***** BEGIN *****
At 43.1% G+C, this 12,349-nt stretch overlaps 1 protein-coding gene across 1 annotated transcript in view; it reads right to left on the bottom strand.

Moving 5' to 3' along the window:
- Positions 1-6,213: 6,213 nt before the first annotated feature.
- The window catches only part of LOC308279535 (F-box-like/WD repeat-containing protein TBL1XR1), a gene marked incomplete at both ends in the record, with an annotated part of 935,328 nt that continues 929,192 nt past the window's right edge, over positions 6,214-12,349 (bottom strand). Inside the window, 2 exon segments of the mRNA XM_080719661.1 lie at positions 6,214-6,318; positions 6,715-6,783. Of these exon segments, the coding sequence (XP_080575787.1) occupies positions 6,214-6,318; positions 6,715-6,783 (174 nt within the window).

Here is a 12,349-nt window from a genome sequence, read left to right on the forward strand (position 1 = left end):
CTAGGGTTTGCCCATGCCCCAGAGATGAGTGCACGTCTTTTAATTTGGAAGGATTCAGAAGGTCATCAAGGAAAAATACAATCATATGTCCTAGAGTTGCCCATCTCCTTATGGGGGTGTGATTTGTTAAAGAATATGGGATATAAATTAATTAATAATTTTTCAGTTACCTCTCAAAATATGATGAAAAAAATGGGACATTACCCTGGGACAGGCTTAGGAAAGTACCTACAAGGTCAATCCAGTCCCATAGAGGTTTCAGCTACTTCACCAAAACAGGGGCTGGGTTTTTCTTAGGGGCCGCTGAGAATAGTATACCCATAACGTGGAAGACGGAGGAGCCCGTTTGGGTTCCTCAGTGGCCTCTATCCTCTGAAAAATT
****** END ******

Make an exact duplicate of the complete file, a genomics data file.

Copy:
At 43.1% G+C, this 12,349-nt stretch overlaps 1 protein-coding gene across 1 annotated transcript in view; it reads right to left on the bottom strand.

Moving 5' to 3' along the window:
- Positions 1-6,213: 6,213 nt before the first annotated feature.
- The window catches only part of LOC308279535 (F-box-like/WD repeat-containing protein TBL1XR1), a gene marked incomplete at both ends in the record, with an annotated part of 935,328 nt that continues 929,192 nt past the window's right edge, over positions 6,214-12,349 (bottom strand). Inside the window, 2 exon segments of the mRNA XM_080719661.1 lie at positions 6,214-6,318; positions 6,715-6,783. Of these exon segments, the coding sequence (XP_080575787.1) occupies positions 6,214-6,318; positions 6,715-6,783 (174 nt within the window).

Here is a 12,349-nt window from a genome sequence, read left to right on the forward strand (position 1 = left end):
CTAGGGTTTGCCCATGCCCCAGAGATGAGTGCACGTCTTTTAATTTGGAAGGATTCAGAAGGTCATCAAGGAAAAATACAATCATATGTCCTAGAGTTGCCCATCTCCTTATGGGGGTGTGATTTGTTAAAGAATATGGGATATAAATTAATTAATAATTTTTCAGTTACCTCTCAAAATATGATGAAAAAAATGGGACATTACCCTGGGACAGGCTTAGGAAAGTACCTACAAGGTCAATCCAGTCCCATAGAGGTTTCAGCTACTTCACCAAAACAGGGGCTGGGTTTTTCTTAGGGGCCGCTGAGAATAGTATACCCATAACGTGGAAGACGGAGGAGCCCGTTTGGGTTCCTCAGTGGCCTCTATCCTCTGAAAAATT